commandment of Jesus was to resist not evil (Mat 5-38:48; Luke 6:27-36; cp Pro
25:21). As Paul states here, this command has the widest possible scope: "unto
any man" (AV), not just to the brotherhood. Peter recalls the words of Jesus
also (1Pe 3:9), with the suggestion that in obeying these words we are following
the one who has called us (1Pe 2:19-23). Likewise Paul sets forth this principle
as HIS example for life (1Co 4:12,13). Cp also Rom 12:17; Gal 6:10; and 2Pe
BUT ALWAYS TRY TO BE KIND TO EACH OTHER AND TO EVERYONE
ELSE: The teaching of Christ does not simply prohibit retaliation -- it is
not fundamentally negative. The teaching of Christ promotes and encourages doing
good ("agathan" = being "kind" -- NIV) in return for receiving evil. Returning
good for evil must be diligently pursued (the meaning of the word); it must be
tirelessly sought after as the goal of a Christian life. "Overcome evil with
good" (Rom 12:21). This thought occurs in the context along with: "live
peaceably with all men" (v 18) and "Avenge not yourselves" (v 19).
BE JOYFUL ALWAYS: "Joy" ("chara") is the root word for
grace ("charis") and also for thanksgiving ("eucharistia"). Rejoicing (v 16) and
giving thanks (v 18) are both forms of prayer (v 17), and these three verses are
obviously very much related.
This characteristic theme of the NT may be traced back to the
teaching of Jesus on the Mount (Mat 5:10-12). Rejoicing, even in trials, was the
typical condition of the early believers (Acts 5:4; 16:25), who, with many
reasons to be sorrowful, were yet "always rejoicing" (2Co 12:10). "Rejoice
evermore" is the basic underlying theme of Paul's whole letter to the
Philippians (Phi 1:18; 2:2,19,28; 3:1; 4:1-4), who were in similar circumstances
-- due to trials -- as were the Thessalonians. These, in turn, to whom Paul is
now writing had already suffered in joy (1Th 1:6), in following the example of
Paul himself (3:9).
Joy is a fruit of the Spirit (Gal 5:22); it does not develop
naturally -- it must be cultivated. As we live in the world, we may find
innumerable occasions to be sorrowful -- and all with reason. We cannot rejoice
in the Lord by turning a blind eye to our troubles, and those of our neighbors,
and acting as though nothing evil, or sad, or troublesome, exists. The only way
to achieve true joy is to see clearly the reasons for sorrow, but at the same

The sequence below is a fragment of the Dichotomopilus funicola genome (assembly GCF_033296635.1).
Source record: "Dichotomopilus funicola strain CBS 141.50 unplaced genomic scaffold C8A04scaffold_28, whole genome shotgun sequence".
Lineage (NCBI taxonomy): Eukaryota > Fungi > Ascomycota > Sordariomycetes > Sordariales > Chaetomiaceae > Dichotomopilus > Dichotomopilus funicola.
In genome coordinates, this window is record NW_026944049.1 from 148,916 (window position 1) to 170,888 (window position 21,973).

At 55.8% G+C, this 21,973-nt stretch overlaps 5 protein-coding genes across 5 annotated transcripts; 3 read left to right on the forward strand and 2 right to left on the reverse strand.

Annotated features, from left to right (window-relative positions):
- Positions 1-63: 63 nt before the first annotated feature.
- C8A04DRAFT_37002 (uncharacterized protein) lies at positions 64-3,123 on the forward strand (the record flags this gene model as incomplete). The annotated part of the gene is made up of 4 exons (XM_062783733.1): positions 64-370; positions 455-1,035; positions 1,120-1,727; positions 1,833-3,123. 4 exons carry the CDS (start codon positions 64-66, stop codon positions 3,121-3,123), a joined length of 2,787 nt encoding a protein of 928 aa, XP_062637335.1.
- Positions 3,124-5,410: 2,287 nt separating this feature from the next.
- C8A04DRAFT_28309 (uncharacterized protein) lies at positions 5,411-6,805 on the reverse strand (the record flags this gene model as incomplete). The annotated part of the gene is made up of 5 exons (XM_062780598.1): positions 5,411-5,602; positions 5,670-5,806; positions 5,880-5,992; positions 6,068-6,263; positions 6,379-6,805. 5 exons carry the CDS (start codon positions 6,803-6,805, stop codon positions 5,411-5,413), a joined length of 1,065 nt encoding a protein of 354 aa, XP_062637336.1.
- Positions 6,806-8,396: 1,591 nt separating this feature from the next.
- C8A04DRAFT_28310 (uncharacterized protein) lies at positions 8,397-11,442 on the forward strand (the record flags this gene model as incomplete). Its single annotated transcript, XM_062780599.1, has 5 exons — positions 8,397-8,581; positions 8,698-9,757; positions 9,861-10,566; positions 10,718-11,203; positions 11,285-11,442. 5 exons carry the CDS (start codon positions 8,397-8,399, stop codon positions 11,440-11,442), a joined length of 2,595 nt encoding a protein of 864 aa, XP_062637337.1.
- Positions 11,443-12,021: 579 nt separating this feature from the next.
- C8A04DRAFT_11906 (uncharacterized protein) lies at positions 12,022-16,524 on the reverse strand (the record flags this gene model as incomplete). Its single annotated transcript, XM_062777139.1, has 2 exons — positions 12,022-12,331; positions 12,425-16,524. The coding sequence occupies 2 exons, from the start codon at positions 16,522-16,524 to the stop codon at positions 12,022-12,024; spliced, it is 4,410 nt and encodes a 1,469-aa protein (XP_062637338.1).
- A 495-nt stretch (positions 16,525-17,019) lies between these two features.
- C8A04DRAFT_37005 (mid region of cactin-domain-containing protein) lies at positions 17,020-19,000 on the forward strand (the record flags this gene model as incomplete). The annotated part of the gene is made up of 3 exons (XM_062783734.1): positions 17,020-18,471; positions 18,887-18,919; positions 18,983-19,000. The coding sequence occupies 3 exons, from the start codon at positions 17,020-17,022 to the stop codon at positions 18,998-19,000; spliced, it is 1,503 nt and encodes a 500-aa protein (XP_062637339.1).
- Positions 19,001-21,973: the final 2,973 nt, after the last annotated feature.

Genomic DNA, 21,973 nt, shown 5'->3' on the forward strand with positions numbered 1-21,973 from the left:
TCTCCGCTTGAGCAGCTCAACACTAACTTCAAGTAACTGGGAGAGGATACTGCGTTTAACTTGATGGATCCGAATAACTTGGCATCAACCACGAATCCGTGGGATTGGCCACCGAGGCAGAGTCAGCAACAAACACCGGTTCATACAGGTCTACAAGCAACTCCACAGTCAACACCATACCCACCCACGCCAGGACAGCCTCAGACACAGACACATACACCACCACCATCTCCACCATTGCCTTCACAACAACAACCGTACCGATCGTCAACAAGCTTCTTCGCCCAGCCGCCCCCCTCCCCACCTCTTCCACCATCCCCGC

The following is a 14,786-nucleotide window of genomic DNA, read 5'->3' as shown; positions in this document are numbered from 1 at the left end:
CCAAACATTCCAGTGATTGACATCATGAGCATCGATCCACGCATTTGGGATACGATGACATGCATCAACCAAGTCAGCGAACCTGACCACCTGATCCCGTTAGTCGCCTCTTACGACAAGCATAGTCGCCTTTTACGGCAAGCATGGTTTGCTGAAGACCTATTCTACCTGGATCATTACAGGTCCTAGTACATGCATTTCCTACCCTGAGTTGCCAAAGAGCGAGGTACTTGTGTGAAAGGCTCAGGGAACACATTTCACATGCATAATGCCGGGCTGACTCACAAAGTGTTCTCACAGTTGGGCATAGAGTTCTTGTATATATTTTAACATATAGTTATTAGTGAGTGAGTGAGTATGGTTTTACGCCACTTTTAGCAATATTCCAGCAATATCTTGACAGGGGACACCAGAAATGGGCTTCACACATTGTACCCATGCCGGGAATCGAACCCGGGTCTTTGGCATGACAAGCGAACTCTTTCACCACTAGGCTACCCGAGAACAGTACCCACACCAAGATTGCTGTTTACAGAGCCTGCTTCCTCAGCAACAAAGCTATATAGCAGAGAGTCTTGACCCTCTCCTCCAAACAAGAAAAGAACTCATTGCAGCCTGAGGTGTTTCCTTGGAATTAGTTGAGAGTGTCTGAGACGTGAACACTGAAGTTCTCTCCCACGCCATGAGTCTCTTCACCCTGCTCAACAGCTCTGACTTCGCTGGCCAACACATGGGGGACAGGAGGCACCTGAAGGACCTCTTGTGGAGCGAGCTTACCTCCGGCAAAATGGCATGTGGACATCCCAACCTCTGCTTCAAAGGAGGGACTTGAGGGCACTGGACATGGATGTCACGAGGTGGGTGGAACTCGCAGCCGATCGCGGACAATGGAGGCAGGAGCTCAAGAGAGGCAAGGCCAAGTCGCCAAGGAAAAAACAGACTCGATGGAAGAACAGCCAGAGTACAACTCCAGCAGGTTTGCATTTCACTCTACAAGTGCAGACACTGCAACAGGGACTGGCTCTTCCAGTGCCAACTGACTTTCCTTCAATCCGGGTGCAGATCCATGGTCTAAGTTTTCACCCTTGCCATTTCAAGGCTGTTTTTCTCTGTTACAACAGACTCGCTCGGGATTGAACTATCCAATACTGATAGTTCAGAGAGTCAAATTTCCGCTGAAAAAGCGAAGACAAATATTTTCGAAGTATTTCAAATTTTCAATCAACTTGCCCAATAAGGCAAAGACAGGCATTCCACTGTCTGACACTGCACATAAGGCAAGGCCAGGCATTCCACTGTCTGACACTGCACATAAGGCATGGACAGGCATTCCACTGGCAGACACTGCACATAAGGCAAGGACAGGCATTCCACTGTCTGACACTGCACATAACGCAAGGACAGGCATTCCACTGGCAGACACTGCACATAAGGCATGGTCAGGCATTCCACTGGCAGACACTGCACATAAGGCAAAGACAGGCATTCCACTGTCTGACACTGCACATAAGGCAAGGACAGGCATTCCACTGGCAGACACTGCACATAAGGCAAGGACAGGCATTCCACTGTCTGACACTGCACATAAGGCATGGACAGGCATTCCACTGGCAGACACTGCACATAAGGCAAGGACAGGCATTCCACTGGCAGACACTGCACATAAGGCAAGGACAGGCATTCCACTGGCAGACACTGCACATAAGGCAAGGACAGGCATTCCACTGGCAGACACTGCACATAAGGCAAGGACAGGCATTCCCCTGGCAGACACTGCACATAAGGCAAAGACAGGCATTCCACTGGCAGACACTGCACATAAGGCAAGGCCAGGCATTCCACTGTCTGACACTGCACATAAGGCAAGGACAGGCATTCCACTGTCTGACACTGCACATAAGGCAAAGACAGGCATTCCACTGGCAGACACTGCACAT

time to recognize the reality of our blessings, and the glories of our hope:
"For our light affliction, which is but for a moment, worketh for us afar more
exceeding and eternal weight of glory; while we look not at the things which are
seen, but at the things which are not seen: for the things which are seen are
temporal; but the things which are not seen are eternal" (2Co 4:17,18).
The believer is a new creation, born again through his faith
in the sacrifice of Christ. He can forgive because he has been forgiven. He can
return good for evil because his Heavenly Father does the same toward him. He
can do what otherwise would be unpleasant -- or even impossible -- and do it out
of a sense of joy and wonder and thanksgiving, because that which is humanly
"impossible" has been achieved for him, in the precious blood of Christ. If a
believer does not experience such joy, he would do well to examine his
PRAY CONTINUALLY: The believer can rejoice always --
precisely because he is always praying and always giving thanks. This is a
common injunction in Paul's writings (v 25; 2Th 3:1; Rom 12:12; Eph 6:18; Col
4:2). A life lived in faith is a continual prayer. Conversation with God does
not require fixed locations, set times, or particular postures. Though it is
quite impossible for us always to be uttering the words of prayer, it is
possible and necessary that we should be always living in the spirit of
"Everything is worth praying about, if it is worth doing, or
even worth thinking about. If you can't pray about it, that's a sure sign not to
do it -- it's not part of the godly life. There is no big or small with God.
With Him, everything to do with man is very small, so do not think matters have
to have a certain degree of 'importance' before they are fit subjects for
prayer. Whatever merits our attention at all merits our prayer. We should turn
to God in everything, as a small child turns to a parent. The human mind and
flesh being what it is, 'self-dependence' is the most fatal folly. Nothing will
be right without the direct guidance of God, and the sanctification and
consecration of prayer" (GVG).
"Prayer is not a ritual, but a way of life -- a constant
conversation with God. Our thoughts include him all the time. We are not limited
by time, subject or form. When we rethink things we realize there really is no
limit on time for prayer. You can pray anytime of day. You can pray in the car.
You can pray while taking a shower. You can pray before than important meeting.
You can pray IN that important meeting! There is no limitation on the subject.
Is God too busy to be included in even the smallest details of our life?
Shouldn't we talk to him about everything. He knows how many hairs there are on
our head; so why wouldn't He be concerned for the details of His children's day?
It is not like He only has the time for the 'big' things!" (KT).
GIVE THANKS IN ALL CIRCUMSTANCES: This does not just